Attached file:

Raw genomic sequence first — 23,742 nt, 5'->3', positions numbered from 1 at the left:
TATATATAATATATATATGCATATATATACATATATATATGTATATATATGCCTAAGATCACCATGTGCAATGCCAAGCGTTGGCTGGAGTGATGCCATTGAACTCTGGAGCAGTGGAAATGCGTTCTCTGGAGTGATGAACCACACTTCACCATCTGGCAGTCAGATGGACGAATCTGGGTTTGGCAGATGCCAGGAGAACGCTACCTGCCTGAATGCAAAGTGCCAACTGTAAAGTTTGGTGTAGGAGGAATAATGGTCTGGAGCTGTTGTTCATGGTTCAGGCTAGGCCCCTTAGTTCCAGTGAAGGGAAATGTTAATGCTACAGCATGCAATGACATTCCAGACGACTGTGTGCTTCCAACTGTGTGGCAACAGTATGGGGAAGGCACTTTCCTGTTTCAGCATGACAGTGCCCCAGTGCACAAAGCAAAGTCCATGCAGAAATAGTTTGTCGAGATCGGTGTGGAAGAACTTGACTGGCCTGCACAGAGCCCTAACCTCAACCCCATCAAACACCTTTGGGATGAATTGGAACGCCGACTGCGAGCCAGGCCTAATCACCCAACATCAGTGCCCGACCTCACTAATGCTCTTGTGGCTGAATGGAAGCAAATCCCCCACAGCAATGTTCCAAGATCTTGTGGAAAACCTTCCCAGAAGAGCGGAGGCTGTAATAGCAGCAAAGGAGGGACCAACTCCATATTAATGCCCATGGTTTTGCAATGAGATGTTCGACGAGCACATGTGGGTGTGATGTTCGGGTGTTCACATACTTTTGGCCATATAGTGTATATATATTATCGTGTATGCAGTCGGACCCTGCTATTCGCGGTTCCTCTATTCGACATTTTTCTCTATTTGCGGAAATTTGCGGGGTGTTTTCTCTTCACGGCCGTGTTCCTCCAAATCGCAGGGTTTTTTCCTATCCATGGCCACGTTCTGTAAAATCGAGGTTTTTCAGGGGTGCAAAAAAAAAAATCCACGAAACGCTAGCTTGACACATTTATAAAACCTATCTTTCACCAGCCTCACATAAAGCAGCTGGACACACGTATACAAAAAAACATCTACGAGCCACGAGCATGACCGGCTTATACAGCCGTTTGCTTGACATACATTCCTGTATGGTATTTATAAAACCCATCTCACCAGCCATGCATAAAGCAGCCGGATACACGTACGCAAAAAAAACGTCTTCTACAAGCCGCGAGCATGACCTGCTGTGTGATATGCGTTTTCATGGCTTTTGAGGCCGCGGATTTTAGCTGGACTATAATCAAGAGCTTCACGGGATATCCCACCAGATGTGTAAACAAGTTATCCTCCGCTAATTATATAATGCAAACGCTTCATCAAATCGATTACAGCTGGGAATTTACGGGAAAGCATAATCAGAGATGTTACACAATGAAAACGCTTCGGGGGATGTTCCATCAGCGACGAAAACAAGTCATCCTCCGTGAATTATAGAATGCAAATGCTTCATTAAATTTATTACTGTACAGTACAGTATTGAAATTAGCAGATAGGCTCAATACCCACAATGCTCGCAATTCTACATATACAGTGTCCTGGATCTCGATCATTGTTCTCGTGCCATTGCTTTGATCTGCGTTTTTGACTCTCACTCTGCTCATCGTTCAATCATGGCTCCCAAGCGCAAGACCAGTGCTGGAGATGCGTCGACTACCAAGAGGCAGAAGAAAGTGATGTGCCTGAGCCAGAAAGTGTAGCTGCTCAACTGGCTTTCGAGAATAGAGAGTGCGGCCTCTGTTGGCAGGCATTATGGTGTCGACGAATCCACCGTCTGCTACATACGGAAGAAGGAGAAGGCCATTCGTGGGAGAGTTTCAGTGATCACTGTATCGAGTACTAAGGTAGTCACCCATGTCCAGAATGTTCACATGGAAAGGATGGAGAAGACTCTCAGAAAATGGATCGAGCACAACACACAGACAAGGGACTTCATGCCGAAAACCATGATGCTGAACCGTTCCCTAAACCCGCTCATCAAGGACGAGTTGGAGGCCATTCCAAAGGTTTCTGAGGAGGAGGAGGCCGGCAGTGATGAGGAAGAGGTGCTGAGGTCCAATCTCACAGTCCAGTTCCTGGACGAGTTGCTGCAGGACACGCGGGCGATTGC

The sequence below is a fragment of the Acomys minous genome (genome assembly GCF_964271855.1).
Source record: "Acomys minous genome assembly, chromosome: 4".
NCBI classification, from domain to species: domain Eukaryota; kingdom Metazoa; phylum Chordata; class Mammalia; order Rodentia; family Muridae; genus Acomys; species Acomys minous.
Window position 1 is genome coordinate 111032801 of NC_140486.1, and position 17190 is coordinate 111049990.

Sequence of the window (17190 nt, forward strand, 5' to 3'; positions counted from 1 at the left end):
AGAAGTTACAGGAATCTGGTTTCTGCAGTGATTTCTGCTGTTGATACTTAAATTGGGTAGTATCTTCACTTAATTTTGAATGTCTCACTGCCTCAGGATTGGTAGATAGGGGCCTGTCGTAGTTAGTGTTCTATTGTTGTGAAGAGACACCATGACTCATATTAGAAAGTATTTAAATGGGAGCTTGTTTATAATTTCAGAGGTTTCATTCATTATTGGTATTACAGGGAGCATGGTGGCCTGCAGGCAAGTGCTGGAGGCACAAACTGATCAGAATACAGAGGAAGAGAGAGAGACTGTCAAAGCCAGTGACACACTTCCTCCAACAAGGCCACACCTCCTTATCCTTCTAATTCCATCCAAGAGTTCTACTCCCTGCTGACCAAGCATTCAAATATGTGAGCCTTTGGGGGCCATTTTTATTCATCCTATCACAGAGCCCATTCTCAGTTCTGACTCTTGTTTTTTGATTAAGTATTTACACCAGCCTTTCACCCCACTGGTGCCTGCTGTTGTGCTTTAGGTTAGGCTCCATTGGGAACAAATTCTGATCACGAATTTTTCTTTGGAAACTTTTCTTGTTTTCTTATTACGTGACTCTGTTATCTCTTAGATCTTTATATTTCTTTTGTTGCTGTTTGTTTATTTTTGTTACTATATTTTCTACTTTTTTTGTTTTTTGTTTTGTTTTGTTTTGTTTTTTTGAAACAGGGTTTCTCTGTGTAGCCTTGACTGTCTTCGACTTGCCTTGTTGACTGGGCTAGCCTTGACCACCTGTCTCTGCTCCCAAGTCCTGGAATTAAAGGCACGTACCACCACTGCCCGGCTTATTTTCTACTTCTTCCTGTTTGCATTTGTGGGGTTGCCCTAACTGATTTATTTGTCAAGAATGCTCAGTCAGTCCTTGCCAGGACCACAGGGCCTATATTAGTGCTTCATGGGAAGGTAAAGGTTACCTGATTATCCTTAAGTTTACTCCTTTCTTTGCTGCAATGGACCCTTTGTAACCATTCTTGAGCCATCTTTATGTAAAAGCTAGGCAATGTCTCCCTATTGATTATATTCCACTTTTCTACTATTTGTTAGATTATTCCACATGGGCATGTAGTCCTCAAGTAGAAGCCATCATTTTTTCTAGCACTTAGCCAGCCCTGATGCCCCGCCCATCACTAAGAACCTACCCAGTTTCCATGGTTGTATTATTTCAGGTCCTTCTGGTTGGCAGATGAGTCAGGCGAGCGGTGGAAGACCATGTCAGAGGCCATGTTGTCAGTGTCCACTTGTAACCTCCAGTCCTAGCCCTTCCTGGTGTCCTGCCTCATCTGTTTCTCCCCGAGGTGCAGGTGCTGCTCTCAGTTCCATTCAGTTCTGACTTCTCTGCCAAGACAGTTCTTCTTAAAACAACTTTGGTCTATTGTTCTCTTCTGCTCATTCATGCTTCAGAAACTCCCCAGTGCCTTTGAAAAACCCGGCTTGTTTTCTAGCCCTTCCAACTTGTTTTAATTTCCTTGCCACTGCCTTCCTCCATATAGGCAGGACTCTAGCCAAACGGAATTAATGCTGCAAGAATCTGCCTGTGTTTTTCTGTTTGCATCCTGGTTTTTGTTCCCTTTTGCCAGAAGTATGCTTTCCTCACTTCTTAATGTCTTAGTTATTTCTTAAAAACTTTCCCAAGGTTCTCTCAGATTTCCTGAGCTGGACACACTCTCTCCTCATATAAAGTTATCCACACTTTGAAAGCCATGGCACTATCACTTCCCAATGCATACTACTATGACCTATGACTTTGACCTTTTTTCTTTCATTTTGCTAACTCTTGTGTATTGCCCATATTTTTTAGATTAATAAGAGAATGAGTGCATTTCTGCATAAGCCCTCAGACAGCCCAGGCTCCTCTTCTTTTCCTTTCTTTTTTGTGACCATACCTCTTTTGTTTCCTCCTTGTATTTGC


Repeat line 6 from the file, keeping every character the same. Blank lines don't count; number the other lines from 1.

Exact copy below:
Window position 1 is genome coordinate 111032801 of NC_140486.1, and position 17190 is coordinate 111049990.